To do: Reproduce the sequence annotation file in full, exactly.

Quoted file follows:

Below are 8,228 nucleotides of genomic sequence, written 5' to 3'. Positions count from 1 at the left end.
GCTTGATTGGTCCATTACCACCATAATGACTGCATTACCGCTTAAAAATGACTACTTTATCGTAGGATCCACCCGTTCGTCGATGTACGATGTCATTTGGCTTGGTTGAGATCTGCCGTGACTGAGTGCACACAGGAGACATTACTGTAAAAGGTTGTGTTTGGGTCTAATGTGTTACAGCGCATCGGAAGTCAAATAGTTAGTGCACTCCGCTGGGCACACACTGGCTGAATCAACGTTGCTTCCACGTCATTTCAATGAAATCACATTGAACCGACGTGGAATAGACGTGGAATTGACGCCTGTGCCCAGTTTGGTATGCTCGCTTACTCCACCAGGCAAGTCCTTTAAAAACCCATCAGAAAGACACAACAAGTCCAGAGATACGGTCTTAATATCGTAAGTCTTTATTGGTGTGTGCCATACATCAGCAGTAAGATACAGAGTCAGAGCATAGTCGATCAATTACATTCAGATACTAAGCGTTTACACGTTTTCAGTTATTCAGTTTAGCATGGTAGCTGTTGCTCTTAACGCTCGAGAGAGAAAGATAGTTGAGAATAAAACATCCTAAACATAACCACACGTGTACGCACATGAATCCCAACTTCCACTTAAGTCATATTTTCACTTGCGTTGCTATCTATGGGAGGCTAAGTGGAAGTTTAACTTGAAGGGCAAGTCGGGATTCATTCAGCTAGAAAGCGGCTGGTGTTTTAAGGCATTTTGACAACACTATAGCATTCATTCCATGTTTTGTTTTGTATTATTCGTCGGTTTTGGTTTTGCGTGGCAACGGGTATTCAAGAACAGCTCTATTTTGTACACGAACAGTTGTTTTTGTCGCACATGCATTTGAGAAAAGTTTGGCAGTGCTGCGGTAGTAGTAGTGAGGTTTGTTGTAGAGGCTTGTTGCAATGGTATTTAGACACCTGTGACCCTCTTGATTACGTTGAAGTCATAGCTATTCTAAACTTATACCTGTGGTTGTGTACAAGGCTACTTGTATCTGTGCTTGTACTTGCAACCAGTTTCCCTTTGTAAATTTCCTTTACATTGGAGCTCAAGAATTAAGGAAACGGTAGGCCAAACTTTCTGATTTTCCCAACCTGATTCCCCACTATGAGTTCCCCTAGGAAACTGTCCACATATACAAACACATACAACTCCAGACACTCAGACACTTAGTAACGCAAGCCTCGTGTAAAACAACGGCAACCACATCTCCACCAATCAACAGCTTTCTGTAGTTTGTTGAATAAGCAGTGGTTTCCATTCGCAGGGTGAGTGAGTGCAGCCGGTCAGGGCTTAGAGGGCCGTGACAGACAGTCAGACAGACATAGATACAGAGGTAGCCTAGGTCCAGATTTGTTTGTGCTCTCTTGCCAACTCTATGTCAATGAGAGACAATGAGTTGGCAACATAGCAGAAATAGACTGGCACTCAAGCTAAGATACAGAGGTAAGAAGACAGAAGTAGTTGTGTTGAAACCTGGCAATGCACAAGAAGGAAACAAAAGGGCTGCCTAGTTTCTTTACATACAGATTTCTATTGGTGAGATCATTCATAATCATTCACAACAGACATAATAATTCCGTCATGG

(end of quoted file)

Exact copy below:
Below are 8,228 nucleotides of genomic sequence, written 5' to 3'. Positions count from 1 at the left end.
GCTTGATTGGTCCATTACCACCATAATGACTGCATTACCGCTTAAAAATGACTACTTTATCGTAGGATCCACCCGTTCGTCGATGTACGATGTCATTTGGCTTGGTTGAGATCTGCCGTGACTGAGTGCACACAGGAGACATTACTGTAAAAGGTTGTGTTTGGGTCTAATGTGTTACAGCGCATCGGAAGTCAAATAGTTAGTGCACTCCGCTGGGCACACACTGGCTGAATCAACGTTGCTTCCACGTCATTTCAATGAAATCACATTGAACCGACGTGGAATAGACGTGGAATTGACGCCTGTGCCCAGTTTGGTATGCTCGCTTACTCCACCAGGCAAGTCCTTTAAAAACCCATCAGAAAGACACAACAAGTCCAGAGATACGGTCTTAATATCGTAAGTCTTTATTGGTGTGTGCCATACATCAGCAGTAAGATACAGAGTCAGAGCATAGTCGATCAATTACATTCAGATACTAAGCGTTTACACGTTTTCAGTTATTCAGTTTAGCATGGTAGCTGTTGCTCTTAACGCTCGAGAGAGAAAGATAGTTGAGAATAAAACATCCTAAACATAACCACACGTGTACGCACATGAATCCCAACTTCCACTTAAGTCATATTTTCACTTGCGTTGCTATCTATGGGAGGCTAAGTGGAAGTTTAACTTGAAGGGCAAGTCGGGATTCATTCAGCTAGAAAGCGGCTGGTGTTTTAAGGCATTTTGACAACACTATAGCATTCATTCCATGTTTTGTTTTGTATTATTCGTCGGTTTTGGTTTTGCGTGGCAACGGGTATTCAAGAACAGCTCTATTTTGTACACGAACAGTTGTTTTTGTCGCACATGCATTTGAGAAAAGTTTGGCAGTGCTGCGGTAGTAGTAGTGAGGTTTGTTGTAGAGGCTTGTTGCAATGGTATTTAGACACCTGTGACCCTCTTGATTACGTTGAAGTCATAGCTATTCTAAACTTATACCTGTGGTTGTGTACAAGGCTACTTGTATCTGTGCTTGTACTTGCAACCAGTTTCCCTTTGTAAATTTCCTTTACATTGGAGCTCAAGAATTAAGGAAACGGTAGGCCAAACTTTCTGATTTTCCCAACCTGATTCCCCACTATGAGTTCCCCTAGGAAACTGTCCACATATACAAACACATACAACTCCAGACACTCAGACACTTAGTAACGCAAGCCTCGTGTAAAACAACGGCAACCACATCTCCACCAATCAACAGCTTTCTGTAGTTTGTTGAATAAGCAGTGGTTTCCATTCGCAGGGTGAGTGAGTGCAGCCGGTCAGGGCTTAGAGGGCCGTGACAGACAGTCAGACAGACATAGATACAGAGGTAGCCTAGGTCCAGATTTGTTTGTGCTCTCTTGCCAACTCTATGTCAATGAGAGACAATGAGTTGGCAACATAGCAGAAATAGACTGGCACTCAAGCTAAGATACAGAGGTAAGAAGACAGAAGTAGTTGTGTTGAAACCTGGCAATGCACAAGAAGGAAACAAAAGGGCTGCCTAGTTTCTTTACATACAGATTTCTATTGGTGAGATCATTCATAATCATTCACAACAGACATAATAATTCCGTCATGG